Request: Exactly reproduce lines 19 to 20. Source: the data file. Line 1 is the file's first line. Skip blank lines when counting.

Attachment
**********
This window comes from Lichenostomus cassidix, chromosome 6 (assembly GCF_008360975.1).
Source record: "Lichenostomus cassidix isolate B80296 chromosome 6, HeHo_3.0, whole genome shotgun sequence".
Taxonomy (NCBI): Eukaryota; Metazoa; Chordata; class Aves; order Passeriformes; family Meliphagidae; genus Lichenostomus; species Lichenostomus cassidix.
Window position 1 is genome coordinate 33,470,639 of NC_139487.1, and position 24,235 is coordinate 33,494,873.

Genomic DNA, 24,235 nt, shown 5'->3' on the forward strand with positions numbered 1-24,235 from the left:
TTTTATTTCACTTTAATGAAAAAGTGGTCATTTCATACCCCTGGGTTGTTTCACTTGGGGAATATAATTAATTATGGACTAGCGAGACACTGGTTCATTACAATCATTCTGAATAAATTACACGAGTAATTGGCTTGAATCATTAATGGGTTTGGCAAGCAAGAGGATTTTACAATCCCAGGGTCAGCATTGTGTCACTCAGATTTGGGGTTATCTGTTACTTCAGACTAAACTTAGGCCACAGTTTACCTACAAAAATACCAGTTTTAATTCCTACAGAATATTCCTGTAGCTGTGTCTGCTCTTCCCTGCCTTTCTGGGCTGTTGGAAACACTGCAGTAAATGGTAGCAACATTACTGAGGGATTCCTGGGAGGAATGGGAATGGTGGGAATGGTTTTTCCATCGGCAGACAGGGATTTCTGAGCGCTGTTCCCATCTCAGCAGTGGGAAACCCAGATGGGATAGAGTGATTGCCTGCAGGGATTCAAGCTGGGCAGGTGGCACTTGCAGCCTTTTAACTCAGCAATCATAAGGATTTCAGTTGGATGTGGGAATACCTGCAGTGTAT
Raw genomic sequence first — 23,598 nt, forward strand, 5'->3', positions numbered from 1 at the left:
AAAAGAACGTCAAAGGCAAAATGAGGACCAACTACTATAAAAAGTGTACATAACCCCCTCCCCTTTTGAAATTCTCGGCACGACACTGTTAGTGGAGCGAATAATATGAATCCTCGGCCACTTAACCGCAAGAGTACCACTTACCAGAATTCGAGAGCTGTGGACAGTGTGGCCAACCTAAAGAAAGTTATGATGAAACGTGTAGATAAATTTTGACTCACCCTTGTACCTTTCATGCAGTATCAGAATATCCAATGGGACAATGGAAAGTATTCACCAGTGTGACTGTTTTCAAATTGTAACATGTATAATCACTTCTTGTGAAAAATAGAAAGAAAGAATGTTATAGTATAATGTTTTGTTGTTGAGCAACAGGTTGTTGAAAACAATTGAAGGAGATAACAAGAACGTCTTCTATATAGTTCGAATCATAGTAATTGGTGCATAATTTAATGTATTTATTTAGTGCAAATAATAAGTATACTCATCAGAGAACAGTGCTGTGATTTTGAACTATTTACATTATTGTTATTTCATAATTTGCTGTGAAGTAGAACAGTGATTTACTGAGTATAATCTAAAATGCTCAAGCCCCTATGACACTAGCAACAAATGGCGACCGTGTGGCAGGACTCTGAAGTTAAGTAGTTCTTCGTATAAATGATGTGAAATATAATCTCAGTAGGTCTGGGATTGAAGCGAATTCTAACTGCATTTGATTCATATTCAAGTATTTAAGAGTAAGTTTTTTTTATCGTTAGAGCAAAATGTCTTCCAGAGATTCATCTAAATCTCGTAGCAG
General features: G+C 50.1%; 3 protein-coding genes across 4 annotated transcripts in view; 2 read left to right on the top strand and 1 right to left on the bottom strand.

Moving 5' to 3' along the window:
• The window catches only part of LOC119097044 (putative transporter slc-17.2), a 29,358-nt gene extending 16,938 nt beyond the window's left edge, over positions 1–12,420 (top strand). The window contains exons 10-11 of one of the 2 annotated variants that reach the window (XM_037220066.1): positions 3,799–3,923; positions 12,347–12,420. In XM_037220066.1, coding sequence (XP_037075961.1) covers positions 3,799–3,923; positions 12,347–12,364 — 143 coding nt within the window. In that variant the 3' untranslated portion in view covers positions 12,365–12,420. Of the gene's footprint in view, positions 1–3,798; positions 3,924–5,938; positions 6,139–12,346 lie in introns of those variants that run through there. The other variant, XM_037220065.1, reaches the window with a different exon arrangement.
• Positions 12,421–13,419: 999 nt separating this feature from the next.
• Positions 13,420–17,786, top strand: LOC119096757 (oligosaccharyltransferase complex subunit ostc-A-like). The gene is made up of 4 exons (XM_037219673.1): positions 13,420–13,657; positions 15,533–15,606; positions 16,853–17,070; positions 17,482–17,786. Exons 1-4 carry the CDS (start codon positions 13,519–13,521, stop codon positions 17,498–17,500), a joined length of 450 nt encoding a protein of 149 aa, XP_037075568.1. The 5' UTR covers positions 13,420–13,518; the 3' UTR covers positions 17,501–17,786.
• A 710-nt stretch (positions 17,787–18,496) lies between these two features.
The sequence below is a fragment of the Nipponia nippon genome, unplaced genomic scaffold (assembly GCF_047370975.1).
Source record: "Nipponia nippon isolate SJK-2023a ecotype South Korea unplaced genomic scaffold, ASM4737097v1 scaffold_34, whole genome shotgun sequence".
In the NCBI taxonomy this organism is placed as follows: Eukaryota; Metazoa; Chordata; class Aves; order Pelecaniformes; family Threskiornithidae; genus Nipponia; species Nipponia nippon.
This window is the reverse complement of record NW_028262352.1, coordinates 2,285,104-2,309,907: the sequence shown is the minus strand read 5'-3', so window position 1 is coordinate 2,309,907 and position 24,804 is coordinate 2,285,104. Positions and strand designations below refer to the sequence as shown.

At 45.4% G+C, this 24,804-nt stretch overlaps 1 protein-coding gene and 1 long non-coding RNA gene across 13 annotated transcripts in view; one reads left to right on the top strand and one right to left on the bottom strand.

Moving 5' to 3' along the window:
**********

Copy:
At 45.4% G+C, this 24,804-nt stretch overlaps 1 protein-coding gene and 1 long non-coding RNA gene across 13 annotated transcripts in view; one reads left to right on the top strand and one right to left on the bottom strand.

Moving 5' to 3' along the window: